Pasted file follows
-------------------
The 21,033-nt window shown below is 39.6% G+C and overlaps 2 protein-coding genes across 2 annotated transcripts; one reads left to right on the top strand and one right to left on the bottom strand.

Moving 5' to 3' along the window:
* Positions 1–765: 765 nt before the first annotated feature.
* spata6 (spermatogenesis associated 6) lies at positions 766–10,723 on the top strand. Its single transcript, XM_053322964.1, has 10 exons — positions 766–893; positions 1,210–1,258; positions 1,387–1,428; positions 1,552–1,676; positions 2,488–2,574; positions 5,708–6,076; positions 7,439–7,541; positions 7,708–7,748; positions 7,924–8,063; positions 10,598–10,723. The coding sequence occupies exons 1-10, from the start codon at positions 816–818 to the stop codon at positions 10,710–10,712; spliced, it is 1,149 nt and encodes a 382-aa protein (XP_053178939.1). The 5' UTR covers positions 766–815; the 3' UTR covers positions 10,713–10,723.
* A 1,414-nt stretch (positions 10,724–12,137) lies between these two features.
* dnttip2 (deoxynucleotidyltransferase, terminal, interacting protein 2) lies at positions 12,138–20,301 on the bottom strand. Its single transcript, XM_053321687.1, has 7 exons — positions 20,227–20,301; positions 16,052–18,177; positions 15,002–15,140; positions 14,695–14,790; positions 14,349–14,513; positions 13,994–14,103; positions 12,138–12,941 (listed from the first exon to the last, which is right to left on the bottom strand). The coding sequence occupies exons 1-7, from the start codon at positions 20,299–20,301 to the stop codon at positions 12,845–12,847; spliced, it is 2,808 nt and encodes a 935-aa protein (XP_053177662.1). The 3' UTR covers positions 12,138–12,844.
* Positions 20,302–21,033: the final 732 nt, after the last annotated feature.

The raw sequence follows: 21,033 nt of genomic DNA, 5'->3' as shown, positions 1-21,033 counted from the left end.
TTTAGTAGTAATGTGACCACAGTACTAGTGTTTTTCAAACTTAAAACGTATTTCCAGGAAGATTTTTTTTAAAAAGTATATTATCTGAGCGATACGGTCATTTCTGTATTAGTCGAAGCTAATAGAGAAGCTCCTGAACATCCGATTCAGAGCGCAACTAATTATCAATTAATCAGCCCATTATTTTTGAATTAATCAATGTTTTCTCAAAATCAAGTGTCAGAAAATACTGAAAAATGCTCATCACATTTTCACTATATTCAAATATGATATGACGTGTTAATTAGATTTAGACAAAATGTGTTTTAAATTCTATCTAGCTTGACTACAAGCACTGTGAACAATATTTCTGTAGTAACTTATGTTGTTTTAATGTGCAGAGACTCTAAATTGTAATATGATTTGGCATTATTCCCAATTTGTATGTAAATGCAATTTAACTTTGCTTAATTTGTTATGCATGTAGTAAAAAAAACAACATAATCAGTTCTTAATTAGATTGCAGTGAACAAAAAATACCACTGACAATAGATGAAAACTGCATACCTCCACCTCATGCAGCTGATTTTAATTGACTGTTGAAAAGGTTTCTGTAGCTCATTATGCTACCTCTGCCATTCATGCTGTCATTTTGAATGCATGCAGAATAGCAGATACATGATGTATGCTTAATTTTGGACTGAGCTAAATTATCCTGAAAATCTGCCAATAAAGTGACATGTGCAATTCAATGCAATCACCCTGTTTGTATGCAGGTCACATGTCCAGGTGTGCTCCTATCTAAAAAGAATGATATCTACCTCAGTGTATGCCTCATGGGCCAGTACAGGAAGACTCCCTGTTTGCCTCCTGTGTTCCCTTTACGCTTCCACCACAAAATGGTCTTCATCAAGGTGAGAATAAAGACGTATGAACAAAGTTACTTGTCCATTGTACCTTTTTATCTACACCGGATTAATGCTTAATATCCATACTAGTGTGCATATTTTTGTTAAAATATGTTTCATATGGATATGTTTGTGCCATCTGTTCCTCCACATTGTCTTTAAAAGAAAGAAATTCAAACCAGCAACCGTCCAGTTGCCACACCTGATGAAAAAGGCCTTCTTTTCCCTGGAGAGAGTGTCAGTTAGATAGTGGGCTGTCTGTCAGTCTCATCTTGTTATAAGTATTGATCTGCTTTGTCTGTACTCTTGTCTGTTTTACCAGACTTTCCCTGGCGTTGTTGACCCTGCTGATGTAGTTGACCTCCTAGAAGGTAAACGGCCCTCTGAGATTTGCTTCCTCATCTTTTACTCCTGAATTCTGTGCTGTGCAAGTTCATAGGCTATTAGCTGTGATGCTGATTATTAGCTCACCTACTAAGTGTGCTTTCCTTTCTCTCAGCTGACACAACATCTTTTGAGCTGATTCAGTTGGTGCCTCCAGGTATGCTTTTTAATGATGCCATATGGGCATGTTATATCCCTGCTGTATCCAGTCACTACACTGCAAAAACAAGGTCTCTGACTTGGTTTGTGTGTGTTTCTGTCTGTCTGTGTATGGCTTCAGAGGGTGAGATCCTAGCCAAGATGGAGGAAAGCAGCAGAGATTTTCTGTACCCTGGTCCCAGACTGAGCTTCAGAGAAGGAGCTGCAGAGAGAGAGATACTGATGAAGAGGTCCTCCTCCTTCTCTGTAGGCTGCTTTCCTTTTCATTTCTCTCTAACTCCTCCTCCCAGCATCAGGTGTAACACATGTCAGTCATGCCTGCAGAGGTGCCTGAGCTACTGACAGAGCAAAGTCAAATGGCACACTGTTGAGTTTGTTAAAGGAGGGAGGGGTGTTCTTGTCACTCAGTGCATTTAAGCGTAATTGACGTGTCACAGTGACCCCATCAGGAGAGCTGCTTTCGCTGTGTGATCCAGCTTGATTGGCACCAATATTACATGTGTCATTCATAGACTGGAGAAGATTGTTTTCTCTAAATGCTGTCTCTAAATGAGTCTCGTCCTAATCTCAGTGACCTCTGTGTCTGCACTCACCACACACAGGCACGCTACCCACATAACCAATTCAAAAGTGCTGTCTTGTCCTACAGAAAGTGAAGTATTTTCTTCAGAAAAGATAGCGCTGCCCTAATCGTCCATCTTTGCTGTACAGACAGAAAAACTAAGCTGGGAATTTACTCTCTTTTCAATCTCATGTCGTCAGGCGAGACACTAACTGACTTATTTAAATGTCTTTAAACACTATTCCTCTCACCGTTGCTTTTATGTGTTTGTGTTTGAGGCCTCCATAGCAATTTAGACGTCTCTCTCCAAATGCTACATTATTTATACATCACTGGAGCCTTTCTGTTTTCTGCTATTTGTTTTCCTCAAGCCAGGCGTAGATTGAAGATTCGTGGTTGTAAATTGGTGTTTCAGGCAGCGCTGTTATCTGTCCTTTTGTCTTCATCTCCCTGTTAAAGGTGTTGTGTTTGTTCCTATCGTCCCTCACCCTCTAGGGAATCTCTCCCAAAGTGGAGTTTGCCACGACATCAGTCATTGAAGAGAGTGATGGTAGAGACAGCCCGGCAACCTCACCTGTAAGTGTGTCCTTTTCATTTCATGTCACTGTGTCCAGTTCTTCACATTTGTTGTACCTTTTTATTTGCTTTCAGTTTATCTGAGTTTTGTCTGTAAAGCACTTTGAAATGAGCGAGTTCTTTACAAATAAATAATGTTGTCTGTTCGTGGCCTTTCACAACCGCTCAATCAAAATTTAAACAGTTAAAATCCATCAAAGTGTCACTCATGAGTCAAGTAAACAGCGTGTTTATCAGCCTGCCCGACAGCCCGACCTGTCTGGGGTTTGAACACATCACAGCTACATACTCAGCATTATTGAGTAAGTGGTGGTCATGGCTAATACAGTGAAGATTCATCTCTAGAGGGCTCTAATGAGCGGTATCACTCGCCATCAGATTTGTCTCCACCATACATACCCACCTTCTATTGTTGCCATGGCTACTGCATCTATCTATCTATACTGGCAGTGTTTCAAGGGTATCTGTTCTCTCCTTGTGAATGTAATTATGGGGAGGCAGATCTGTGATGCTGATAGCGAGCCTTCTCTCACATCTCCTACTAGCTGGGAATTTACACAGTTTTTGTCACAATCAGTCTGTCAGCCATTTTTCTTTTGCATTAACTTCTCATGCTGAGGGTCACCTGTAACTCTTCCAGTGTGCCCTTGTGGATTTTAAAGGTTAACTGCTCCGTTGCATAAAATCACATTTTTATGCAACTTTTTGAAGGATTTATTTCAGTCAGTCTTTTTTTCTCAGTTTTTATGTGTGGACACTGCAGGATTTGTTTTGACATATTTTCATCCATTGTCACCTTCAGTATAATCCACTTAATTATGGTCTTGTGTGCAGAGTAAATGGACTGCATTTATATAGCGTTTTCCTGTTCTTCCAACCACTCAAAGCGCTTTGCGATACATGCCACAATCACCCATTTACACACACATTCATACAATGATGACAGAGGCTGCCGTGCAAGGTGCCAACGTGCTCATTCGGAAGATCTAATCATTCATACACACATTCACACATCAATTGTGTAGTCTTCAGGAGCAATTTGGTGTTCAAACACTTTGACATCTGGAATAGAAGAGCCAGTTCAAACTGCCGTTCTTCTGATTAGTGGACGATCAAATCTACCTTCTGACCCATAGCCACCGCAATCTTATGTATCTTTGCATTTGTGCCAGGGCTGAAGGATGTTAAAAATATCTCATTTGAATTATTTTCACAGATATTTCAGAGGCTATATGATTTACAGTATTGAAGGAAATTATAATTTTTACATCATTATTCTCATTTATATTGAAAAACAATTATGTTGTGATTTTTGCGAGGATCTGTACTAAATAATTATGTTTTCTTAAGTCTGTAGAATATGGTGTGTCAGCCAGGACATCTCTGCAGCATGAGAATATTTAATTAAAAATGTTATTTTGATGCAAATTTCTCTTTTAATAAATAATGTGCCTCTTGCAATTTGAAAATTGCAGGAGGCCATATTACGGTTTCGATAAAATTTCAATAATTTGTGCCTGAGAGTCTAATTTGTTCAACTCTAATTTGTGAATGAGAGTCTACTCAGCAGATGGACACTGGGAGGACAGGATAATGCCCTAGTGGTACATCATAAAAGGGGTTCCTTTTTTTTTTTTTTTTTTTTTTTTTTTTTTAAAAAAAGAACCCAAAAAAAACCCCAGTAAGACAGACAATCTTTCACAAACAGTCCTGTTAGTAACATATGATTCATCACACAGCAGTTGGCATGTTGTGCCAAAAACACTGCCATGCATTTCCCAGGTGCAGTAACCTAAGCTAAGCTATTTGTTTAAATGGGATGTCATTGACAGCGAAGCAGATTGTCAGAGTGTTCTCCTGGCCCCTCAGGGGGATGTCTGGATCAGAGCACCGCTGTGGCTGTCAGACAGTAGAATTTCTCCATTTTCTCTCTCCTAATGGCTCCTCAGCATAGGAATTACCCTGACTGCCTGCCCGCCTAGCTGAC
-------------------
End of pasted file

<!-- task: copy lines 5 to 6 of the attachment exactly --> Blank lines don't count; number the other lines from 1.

* A 1,414-nt stretch (positions 10,724–12,137) lies between these two features.
* dnttip2 (deoxynucleotidyltransferase, terminal, interacting protein 2) lies at positions 12,138–20,301 on the bottom strand. Its single transcript, XM_053321687.1, has 7 exons — positions 20,227–20,301; positions 16,052–18,177; positions 15,002–15,140; positions 14,695–14,790; positions 14,349–14,513; positions 13,994–14,103; positions 12,138–12,941 (listed from the first exon to the last, which is right to left on the bottom strand). The coding sequence occupies exons 1-7, from the start codon at positions 20,299–20,301 to the stop codon at positions 12,845–12,847; spliced, it is 2,808 nt and encodes a 935-aa protein (XP_053177662.1). The 3' UTR covers positions 12,138–12,844.